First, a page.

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Democrats Rake Anthem Rate Hike, Hint a Health Care Deal Is Close

By Jane Norman, CQ HealthBeat Associate Editor

Feb. 17, 2010 - Four House Democrats in a call with reporters used a proposed Anthem Blue Cross insurance hike in California as an example of the kind of development they hope will stoke public rage over health care costs and breathe life back into the overhaul in advance of a Feb. 25 health care summit called by the president at the White House.

What precisely Democrats will be uniting behind remains unclear, though lawmakers on the call repeatedly said 90 percent of the House and Senate bills are similar and show how to move ahead on the health care overhaul. Democratic lawmakers in the two chambers continue talking and are not far from an agreement on a united approach, they said. Rep. Chris Van Hollen, D-Md., said that "as you know, the House and Senate have come very close to reaching a final agreement in coordination with the White House."

Van Hollen, an assistant to Speaker Nancy Pelosi, D-Calif., said that the president "clearly has an idea about what legislation will be required in order for us to move forward" but wants to use the summit to get a sense of what Republicans' objectives are, and work to try to include those ideas in health care legislation.

"We are very close to ironing out the differences but the president wanted to take a moment to revisit these issues with our Republican colleagues," he said.

Van Hollen warned that the Anthem Blue Cross rate hike is "exhibit A" of what will happen if nothing is accomplished on health care. Anthem Blue Cross of California, a unit of the giant insurer WellPoint Inc., has proposed a rate hike of up to 39 percent for policies held by Californians in the individual market, prompting sharp criticism from HHS Secretary Kathleen Sebelius. "Clearly, the status quo is not working," said Van Hollen.

Rep. Rosa DeLauro, D-Conn., said House and Senate Democrats have had ongoing conversations for "a very long time" about how to proceed on the two measures. "The meeting continued, there was a working out of the areas that were different, if you will, and coming to a conclusion about it," she said. That was halted by the Jan. 19 special election in Massachusetts in which Sen. Scott P. Brown was elected and provided Senate Republicans with enough votes to mount a filibuster.

Now, President Obama has said that a Democratic draft will be laid out prior to the beginning of the bipartisan summit, using the House bill (HR 3962) and the Senate bill (HR 3590) to launch the debate.

"Since this meeting will be most productive if information is widely available before the meeting, we will post online the text of a proposed health insurance reform package," Sebelius and White House Chief of Staff Rahm Emanuel wrote congressional leaders last week. "This legislation would put a stop to insurance company abuses, extend coverage to millions of Americans, get control of skyrocketing premiums and out-of-pocket costs, and reduce the deficit."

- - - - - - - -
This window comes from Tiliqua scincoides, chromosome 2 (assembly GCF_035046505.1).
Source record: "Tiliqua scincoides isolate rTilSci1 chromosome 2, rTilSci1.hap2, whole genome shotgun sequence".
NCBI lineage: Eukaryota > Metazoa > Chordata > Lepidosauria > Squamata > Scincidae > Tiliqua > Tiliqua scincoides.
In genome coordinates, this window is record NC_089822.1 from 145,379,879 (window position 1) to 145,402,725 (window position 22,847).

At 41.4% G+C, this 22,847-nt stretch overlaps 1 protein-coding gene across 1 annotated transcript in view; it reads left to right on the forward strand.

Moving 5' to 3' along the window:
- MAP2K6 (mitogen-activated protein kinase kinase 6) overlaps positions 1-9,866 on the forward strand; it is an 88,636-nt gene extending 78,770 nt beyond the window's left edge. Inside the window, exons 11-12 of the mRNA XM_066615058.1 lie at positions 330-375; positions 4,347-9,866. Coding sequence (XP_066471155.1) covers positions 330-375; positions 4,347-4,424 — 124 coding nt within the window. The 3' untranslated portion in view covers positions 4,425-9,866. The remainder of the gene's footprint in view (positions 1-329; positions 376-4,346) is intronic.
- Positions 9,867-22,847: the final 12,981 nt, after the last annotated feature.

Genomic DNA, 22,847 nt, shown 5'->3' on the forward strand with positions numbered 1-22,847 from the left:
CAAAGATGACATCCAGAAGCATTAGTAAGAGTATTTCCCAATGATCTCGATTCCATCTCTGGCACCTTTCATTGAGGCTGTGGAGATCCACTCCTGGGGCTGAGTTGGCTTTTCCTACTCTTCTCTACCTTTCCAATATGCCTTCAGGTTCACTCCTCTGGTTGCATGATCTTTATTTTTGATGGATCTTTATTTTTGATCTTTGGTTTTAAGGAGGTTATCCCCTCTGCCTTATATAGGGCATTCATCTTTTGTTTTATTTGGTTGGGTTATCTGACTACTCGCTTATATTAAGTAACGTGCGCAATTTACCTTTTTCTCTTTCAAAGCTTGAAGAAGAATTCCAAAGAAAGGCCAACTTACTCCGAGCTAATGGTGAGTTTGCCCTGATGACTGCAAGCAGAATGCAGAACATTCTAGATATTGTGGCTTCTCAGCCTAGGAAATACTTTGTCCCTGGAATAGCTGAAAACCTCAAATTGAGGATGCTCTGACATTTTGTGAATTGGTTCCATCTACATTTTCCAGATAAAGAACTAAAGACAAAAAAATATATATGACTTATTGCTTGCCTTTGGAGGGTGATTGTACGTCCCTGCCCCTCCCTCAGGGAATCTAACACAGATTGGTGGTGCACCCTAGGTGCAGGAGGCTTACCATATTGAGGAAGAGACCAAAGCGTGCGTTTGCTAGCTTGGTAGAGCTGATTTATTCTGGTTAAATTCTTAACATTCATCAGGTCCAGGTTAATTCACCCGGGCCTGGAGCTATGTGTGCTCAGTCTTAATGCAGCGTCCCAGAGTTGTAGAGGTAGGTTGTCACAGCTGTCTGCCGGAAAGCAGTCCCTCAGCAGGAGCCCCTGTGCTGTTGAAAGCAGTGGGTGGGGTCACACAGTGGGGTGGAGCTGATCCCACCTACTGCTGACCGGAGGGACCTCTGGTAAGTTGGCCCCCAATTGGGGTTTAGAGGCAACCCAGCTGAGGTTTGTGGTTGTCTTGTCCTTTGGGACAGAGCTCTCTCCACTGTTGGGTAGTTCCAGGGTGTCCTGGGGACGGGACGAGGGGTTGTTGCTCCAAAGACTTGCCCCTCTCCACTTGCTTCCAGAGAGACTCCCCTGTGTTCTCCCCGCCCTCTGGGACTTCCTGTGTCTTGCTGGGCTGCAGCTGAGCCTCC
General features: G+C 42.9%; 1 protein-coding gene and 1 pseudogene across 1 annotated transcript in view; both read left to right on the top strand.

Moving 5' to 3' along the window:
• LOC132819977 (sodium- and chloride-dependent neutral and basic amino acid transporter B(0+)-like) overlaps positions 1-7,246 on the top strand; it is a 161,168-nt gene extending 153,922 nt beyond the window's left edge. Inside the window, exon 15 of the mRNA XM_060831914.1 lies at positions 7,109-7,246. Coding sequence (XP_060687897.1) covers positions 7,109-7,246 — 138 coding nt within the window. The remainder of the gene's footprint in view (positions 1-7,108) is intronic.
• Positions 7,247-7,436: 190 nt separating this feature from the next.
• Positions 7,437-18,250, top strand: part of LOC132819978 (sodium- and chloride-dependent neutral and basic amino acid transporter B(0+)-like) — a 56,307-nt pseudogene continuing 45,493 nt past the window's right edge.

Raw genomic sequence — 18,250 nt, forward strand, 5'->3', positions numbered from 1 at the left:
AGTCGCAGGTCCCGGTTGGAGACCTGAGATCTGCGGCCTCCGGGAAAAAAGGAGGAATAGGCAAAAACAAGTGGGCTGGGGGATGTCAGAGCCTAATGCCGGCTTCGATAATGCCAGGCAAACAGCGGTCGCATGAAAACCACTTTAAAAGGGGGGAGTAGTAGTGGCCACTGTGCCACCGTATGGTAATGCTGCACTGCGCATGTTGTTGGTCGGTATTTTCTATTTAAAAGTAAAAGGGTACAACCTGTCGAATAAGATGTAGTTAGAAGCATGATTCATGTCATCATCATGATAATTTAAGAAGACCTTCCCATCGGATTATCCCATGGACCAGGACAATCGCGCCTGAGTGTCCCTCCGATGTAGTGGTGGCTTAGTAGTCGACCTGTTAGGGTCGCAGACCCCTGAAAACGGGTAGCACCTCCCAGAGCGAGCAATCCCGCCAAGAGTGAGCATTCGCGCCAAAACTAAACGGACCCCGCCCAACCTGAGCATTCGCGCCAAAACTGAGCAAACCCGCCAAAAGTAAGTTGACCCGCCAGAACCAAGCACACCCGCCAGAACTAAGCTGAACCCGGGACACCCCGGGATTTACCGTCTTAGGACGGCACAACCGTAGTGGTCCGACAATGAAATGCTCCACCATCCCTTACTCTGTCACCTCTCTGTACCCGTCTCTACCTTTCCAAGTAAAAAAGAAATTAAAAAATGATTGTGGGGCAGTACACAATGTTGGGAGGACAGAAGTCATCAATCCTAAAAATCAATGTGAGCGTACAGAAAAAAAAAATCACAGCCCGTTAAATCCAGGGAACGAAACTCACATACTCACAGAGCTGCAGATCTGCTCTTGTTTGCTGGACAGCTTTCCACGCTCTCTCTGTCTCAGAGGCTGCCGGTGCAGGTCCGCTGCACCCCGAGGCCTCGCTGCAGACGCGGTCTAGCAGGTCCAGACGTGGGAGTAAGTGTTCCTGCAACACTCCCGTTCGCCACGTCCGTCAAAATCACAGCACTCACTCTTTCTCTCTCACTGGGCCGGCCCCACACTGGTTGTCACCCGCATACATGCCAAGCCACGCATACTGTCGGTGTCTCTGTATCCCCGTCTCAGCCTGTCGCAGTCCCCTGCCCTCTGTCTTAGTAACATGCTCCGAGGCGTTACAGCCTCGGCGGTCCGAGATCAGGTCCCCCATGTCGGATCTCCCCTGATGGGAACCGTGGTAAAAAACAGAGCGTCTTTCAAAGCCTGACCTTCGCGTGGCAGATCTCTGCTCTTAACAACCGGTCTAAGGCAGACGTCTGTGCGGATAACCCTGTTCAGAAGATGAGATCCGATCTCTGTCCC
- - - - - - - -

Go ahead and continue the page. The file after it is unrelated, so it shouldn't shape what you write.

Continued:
DeLauro said that Republicans and Democrats can come together "if there is a genuineness about moving forward" on health care.

The possibility of agreement seems remote, though, given the barbs thrown by both sides in advance of the summit as they jostle for advantage.

House GOP leaders have said they're wary of Democratic "legislative trickery" and a "back room deal" that would use a complex two-bill strategy to pass overhaul legislation through Congress. Some Democratic aides have outlined an approach using the budget reconciliation process in the Senate to pass a health care bill after the House approves some fixes to the Senate bill. Only 51 votes would be needed in the Senate if reconciliation is used.

Van Hollen said he's unsure about the existence of a proposed draft Democratic package at the summit. "I don't know whether the president is going to put one particular piece of legislation on the table but he has said both the House and Senate bills provide a way forward," he said.

Rep. Xavier Becerra, D-Calif., said there are common ideas on health care among Republicans and Democrats that can be debated at the summit. "This convocation gives everyone as chance to find common ground, not necessarily to come up with one idea or one plan and put it on the table and say this is it," he said. But he also said that if disclosures such as the Anthem rate increase "are not enough to scare anyone into action, we're in real trouble."

DeLauro said the focus should shift away from discussions of how to legislate a solution. "The process is less important than the substance of what it is we are able to pass," she said.

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